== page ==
CLI’s most significant accomplishment may be raising expectations for what 4- to 8-year-old students from high-poverty neighborhoods are capable of achieving. Our work has countered the myth that children from disadvantaged households have too many obstacles to overcome to reach the literacy levels of their more privileged peers. Instead, we have demonstrated that when instruction is expert, almost all children will learn to read.

“We’re proud to partner with Children’s Literacy Initiative as they empower early-childhood educators who are working to ensure all students become great readers and critical thinkers,” said Nadya Chinoy Dabby, assistant deputy secretary at the U.S. Department of Education. “Through their work in Camden, Chicago, Newark and Philadelphia, CLI has supported educators serving more than 34,000 students across the country—without compromising the quality or integrity of their programs. Discovering new and better ways to support great teaching is essential to the promise of public education, and CLI’s results are an important step in the right direction.”

CLI’s work has been validated by prestigious organizations and has garnered national attention for its ability to raise student literacy scores while building schools’ internal capacities for teacher professional development:

  • The University of Pennsylvania’s Center for High-Impact Philanthropy has re-affirmed CLI as an “exemplar agent” improving early literacy education and making a long-term impact (2008-2014).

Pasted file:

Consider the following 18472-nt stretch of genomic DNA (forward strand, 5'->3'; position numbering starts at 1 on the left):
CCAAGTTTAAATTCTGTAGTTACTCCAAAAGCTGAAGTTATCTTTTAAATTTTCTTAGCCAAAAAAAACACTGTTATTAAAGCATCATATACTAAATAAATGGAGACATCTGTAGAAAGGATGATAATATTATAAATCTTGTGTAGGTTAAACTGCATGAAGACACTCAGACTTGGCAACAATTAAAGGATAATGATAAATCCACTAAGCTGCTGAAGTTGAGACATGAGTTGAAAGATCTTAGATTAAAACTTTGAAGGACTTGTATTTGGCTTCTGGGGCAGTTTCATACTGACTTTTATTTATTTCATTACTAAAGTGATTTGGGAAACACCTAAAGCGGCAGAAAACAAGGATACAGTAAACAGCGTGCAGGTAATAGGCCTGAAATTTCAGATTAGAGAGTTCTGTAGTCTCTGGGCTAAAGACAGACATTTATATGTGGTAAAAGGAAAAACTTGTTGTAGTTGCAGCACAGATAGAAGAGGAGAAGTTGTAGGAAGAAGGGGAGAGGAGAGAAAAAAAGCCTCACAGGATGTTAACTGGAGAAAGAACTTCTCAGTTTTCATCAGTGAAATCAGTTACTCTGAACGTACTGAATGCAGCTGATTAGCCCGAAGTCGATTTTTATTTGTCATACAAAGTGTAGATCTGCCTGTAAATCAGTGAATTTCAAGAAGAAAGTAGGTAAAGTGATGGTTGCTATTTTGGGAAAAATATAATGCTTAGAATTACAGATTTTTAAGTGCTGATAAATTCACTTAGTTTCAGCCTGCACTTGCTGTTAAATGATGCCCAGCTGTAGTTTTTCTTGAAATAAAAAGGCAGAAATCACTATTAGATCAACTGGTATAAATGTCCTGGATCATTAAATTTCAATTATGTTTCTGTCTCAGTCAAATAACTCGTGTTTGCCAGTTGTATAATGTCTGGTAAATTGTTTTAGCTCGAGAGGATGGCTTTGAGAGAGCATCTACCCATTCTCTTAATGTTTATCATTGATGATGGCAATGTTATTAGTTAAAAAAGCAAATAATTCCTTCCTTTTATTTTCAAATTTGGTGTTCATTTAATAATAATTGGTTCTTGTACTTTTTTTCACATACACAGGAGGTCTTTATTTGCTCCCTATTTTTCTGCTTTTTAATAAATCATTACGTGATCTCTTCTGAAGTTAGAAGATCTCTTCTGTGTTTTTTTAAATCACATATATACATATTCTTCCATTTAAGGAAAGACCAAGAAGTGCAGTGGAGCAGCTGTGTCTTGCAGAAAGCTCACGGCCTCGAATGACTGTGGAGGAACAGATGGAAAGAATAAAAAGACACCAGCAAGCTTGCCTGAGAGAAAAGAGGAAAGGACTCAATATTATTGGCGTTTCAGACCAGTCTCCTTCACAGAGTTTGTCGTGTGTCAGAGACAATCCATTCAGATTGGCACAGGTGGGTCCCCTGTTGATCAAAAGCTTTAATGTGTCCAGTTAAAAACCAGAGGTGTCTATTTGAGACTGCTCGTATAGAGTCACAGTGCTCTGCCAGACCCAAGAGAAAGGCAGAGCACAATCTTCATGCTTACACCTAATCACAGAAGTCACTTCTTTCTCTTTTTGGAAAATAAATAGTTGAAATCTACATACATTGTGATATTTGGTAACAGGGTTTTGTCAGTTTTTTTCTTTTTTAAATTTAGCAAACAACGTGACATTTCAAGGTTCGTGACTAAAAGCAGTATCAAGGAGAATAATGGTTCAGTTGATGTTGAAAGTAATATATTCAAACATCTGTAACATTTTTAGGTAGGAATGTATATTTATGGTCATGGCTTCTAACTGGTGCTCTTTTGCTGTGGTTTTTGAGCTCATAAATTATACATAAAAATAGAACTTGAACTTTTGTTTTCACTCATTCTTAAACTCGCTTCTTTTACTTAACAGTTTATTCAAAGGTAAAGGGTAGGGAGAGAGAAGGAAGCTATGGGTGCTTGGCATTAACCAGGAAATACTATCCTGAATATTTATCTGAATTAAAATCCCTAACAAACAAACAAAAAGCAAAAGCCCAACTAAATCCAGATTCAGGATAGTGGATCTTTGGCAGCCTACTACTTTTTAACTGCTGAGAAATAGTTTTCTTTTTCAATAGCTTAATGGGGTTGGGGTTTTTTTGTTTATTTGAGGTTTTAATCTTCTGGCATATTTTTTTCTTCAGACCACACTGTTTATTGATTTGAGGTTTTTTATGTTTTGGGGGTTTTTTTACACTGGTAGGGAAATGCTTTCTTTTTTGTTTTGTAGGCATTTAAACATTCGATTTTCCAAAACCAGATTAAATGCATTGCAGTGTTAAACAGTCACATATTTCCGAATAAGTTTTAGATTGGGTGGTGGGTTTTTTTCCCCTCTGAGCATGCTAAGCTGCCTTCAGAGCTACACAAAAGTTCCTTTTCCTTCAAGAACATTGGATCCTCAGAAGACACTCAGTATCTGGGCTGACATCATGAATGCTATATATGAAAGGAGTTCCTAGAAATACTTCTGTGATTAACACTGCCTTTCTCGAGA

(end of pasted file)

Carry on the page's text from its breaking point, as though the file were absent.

• A 2009 control-group study by OMG Center for Collaborative Learning, funded by the William Penn Foundation, showed that kindergartners and first graders in Philadelphia schools with CLI classrooms consistently outperformed peers on district literacy skill assessments.
  • Evidence of the value of CLI classrooms was confirmed by our 2010 receipt of a highly competitive $21.7 million grant from the first year of the U.S. Department of Education’s Investing in Innovation (i3) Fund.
  • Results from a three-year, randomized control-group study of CLI’s i3 project in four cities by American Institutes for Research, finalized in 2015, showed that:
    • Kindergarten and second grade students in CLI schools scored significantly higher on standardized early reading tests than students whose teachers were not exposed to CLI.
    • CLI had a significant positive impact on the quality of teachers’ literacy instruction in both kindergarten and first grade classrooms.

 

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